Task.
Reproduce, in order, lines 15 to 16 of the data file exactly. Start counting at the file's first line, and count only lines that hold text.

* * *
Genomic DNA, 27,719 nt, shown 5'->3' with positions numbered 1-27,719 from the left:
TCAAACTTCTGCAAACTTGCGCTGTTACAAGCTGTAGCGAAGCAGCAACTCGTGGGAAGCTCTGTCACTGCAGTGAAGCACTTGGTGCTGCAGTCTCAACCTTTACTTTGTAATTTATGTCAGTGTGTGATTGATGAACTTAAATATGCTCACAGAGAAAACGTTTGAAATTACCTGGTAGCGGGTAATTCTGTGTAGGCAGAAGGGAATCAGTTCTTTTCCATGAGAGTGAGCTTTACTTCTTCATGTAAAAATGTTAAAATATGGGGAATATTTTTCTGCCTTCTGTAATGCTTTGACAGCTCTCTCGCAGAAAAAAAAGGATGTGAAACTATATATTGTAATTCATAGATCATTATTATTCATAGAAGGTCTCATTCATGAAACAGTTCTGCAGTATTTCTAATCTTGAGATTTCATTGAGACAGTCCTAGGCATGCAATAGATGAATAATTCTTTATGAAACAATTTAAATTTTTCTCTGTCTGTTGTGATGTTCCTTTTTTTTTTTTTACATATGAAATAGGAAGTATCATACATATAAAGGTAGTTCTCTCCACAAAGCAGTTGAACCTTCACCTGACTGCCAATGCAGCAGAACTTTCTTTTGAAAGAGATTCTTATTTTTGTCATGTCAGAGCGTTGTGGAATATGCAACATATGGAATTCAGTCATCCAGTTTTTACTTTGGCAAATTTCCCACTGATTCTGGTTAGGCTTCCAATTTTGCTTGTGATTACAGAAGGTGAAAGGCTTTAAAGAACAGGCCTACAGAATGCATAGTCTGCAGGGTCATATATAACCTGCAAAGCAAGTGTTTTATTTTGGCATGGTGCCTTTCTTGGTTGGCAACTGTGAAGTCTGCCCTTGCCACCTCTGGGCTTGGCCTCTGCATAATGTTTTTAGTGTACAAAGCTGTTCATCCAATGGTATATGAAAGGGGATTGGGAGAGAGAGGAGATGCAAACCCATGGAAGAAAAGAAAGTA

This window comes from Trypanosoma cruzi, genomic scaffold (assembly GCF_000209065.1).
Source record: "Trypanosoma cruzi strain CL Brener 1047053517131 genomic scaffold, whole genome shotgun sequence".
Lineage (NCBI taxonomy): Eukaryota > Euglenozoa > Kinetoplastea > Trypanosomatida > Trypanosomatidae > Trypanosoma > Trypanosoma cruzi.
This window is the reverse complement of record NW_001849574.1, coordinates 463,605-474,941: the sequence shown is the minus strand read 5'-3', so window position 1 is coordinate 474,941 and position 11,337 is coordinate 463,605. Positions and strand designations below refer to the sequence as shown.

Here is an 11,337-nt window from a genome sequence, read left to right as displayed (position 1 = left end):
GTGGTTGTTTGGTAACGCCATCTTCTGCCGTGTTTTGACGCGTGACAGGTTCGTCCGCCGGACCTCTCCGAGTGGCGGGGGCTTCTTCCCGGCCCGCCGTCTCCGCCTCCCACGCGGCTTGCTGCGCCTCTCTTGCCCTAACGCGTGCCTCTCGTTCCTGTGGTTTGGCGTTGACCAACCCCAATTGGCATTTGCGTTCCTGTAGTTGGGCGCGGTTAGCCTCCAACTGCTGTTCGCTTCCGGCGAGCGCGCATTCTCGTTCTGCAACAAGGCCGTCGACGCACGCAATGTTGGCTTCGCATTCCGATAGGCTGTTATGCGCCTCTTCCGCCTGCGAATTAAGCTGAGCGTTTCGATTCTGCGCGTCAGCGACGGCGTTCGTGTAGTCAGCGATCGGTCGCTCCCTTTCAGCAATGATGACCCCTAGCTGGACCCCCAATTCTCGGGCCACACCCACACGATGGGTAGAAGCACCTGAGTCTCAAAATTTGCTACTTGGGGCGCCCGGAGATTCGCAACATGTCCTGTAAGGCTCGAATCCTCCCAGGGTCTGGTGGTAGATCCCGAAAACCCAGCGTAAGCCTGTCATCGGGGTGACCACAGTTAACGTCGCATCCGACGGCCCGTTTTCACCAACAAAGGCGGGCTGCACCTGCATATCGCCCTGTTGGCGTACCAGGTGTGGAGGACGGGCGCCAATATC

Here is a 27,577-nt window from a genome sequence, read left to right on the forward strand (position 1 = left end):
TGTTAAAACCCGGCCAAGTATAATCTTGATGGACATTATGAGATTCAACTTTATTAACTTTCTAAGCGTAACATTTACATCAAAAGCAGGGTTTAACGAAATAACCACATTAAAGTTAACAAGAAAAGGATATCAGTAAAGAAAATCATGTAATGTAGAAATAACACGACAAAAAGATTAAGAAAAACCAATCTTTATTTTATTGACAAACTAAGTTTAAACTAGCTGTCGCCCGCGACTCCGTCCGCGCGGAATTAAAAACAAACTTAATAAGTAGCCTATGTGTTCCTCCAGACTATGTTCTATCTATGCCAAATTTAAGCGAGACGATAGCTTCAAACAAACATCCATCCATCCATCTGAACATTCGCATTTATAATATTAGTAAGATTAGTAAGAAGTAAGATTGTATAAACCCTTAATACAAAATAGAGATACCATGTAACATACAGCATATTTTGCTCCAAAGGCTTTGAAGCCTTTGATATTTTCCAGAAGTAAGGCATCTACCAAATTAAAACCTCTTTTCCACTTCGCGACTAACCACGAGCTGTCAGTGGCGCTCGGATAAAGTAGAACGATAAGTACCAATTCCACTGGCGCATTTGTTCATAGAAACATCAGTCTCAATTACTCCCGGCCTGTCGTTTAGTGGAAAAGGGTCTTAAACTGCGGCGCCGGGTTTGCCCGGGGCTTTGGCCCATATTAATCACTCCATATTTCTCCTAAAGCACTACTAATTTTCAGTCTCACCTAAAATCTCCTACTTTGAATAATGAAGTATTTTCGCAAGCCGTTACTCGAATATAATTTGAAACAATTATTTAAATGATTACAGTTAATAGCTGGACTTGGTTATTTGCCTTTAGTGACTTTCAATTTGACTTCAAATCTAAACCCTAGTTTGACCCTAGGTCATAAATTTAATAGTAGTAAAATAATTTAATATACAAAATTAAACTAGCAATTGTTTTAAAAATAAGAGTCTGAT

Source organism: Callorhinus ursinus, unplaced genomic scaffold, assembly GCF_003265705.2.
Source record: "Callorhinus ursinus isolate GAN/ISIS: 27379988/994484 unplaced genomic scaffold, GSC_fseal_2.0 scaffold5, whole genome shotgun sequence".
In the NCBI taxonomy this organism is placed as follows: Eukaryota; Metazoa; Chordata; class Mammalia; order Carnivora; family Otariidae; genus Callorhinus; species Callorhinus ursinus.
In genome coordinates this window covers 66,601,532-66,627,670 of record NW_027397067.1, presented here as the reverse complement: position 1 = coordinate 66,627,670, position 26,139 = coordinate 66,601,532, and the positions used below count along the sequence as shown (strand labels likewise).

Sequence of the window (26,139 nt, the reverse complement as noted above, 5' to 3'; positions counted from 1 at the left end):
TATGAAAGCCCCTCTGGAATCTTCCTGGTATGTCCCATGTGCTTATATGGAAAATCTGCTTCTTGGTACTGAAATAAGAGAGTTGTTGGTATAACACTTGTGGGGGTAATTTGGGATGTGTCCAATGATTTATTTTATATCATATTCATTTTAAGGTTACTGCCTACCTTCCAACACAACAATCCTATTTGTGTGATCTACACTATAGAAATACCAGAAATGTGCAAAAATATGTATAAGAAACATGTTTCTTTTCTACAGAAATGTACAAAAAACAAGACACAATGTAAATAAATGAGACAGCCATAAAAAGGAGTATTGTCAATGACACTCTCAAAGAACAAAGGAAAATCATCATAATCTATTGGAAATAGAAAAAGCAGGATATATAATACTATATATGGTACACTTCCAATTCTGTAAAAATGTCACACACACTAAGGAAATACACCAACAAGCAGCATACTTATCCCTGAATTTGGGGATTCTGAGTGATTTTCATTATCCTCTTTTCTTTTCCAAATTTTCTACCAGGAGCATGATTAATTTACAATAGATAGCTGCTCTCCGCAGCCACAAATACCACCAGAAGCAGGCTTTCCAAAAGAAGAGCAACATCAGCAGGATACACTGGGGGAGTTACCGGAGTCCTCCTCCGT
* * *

Sequence of the window (26,139 nt, the reverse complement as noted above, 5' to 3'; positions counted from 1 at the left end):
TATGAAAGCCCCTCTGGAATCTTCCTGGTATGTCCCATGTGCTTATATGGAAAATCTGCTTCTTGGTACTGAAATAAGAGAGTTGTTGGTATAACACTTGTGGGGGTAATTTGGGATGTGTCCAATGATTTATTTTATATCATATTCATTTTAAGGTTACTGCCTACCTTCCAACACAACAATCCTATTTGTGTGATCTACACTATAGAAATACCAGAAATGTGCAAAAATATGTATAAGAAACATGTTTCTTTTCTACAGAAATGTACAAAAAACAAGACACAATGTAAATAAATGAGACAGCCATAAAAAGGAGTATTGTCAATGACACTCTCAAAGAACAAAGGAAAATCATCATAATCTATTGGAAATAGAAAAAGCAGGATATATAATACTATATATGGTACACTTCCAATTCTGTAAAAATGTCACACACACTAAGGAAATACACCAACAAGCAGCATACTTATCCCTGAATTTGGGGATTCTGAGTGATTTTCATTATCCTCTTTTCTTTTCCAAATTTTCTACCAGGAGCATGATTAATTTACAATAGATAGCTGCTCTCCGCAGCCACAAATACCACCAGAAGCAGGCTTTCCAAAAGAAGAGCAACATCAGCAGGATACACTGGGGGAGTTACCGGAGTCCTCCTCCGT